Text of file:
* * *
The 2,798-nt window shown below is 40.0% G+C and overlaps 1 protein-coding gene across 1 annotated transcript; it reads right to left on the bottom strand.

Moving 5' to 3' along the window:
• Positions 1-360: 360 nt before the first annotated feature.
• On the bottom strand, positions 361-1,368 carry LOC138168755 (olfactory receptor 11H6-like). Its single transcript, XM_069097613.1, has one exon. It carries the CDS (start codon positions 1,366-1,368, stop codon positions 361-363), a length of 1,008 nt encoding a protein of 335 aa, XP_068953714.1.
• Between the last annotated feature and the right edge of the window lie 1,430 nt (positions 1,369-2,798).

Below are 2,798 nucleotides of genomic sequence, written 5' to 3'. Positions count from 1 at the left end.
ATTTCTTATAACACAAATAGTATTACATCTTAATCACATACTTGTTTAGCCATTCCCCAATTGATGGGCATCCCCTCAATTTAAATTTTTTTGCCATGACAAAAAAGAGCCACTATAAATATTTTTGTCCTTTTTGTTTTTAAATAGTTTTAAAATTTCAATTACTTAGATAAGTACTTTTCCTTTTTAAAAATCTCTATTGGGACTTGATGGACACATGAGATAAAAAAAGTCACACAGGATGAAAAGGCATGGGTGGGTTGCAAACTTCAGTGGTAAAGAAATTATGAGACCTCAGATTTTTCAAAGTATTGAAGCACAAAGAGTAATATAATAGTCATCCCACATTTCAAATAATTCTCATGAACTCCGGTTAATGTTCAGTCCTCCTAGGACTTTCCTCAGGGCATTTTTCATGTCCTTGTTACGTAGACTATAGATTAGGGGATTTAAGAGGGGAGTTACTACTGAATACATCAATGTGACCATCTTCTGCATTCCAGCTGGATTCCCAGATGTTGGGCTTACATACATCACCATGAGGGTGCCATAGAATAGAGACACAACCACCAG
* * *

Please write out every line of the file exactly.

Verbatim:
The 2,798-nt window shown below is 40.0% G+C and overlaps 1 protein-coding gene across 1 annotated transcript; it reads right to left on the bottom strand.

Moving 5' to 3' along the window:
• Positions 1-360: 360 nt before the first annotated feature.
• On the bottom strand, positions 361-1,368 carry LOC138168755 (olfactory receptor 11H6-like). Its single transcript, XM_069097613.1, has one exon. It carries the CDS (start codon positions 1,366-1,368, stop codon positions 361-363), a length of 1,008 nt encoding a protein of 335 aa, XP_068953714.1.
• Between the last annotated feature and the right edge of the window lie 1,430 nt (positions 1,369-2,798).

Below are 2,798 nucleotides of genomic sequence, written 5' to 3'. Positions count from 1 at the left end.
ATTTCTTATAACACAAATAGTATTACATCTTAATCACATACTTGTTTAGCCATTCCCCAATTGATGGGCATCCCCTCAATTTAAATTTTTTTGCCATGACAAAAAAGAGCCACTATAAATATTTTTGTCCTTTTTGTTTTTAAATAGTTTTAAAATTTCAATTACTTAGATAAGTACTTTTCCTTTTTAAAAATCTCTATTGGGACTTGATGGACACATGAGATAAAAAAAGTCACACAGGATGAAAAGGCATGGGTGGGTTGCAAACTTCAGTGGTAAAGAAATTATGAGACCTCAGATTTTTCAAAGTATTGAAGCACAAAGAGTAATATAATAGTCATCCCACATTTCAAATAATTCTCATGAACTCCGGTTAATGTTCAGTCCTCCTAGGACTTTCCTCAGGGCATTTTTCATGTCCTTGTTACGTAGACTATAGATTAGGGGATTTAAGAGGGGAGTTACTACTGAATACATCAATGTGACCATCTTCTGCATTCCAGCTGGATTCCCAGATGTTGGGCTTACATACATCACCATGAGGGTGCCATAGAATAGAGACACAACCACCAG